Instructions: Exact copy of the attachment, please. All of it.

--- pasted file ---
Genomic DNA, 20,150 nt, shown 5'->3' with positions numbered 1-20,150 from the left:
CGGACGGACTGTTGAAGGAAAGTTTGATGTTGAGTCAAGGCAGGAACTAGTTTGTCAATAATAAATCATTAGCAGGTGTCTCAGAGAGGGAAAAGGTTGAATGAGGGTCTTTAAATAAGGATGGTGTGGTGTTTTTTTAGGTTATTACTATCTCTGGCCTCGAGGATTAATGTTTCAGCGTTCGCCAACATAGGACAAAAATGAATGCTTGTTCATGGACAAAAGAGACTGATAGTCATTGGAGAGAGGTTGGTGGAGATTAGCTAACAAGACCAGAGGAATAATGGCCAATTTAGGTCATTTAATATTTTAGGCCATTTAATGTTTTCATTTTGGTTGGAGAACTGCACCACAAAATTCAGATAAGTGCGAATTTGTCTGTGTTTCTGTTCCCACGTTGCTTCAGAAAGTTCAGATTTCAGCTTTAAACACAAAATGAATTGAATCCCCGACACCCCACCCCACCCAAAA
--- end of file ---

Genomic DNA, 20,150 nt, shown 5'->3' with positions numbered 1-20,150 from the left:
CGGACGGACTGTTGAAGGAAAGTTTGATGTTGAGTCAAGGCAGGAACTAGTTTGTCAATAATAAATCATTAGCAGGTGTCTCAGAGAGGGAAAAGGTTGAATGAGGGTCTTTAAATAAGGATGGTGTGGTGTTTTTTTAGGTTATTACTATCTCTGGCCTCGAGGATTAATGTTTCAGCGTTCGCCAACATAGGACAAAAATGAATGCTTGTTCATGGACAAAAGAGACTGATAGTCATTGGAGAGAGGTTGGTGGAGATTAGCTAACAAGACCAGAGGAATAATGGCCAATTTAGGTCATTTAATATTTTAGGCCATTTAATGTTTTCATTTTGGTTGGAGAACTGCACCACAAAATTCAGATAAGTGCGAATTTGTCTGTGTTTCTGTTCCCACGTTGCTTCAGAAAGTTCAGATTTCAGCTTTAAACACAAAATGAATTGAATCCCCGACACCCCACCCCACCCAAAA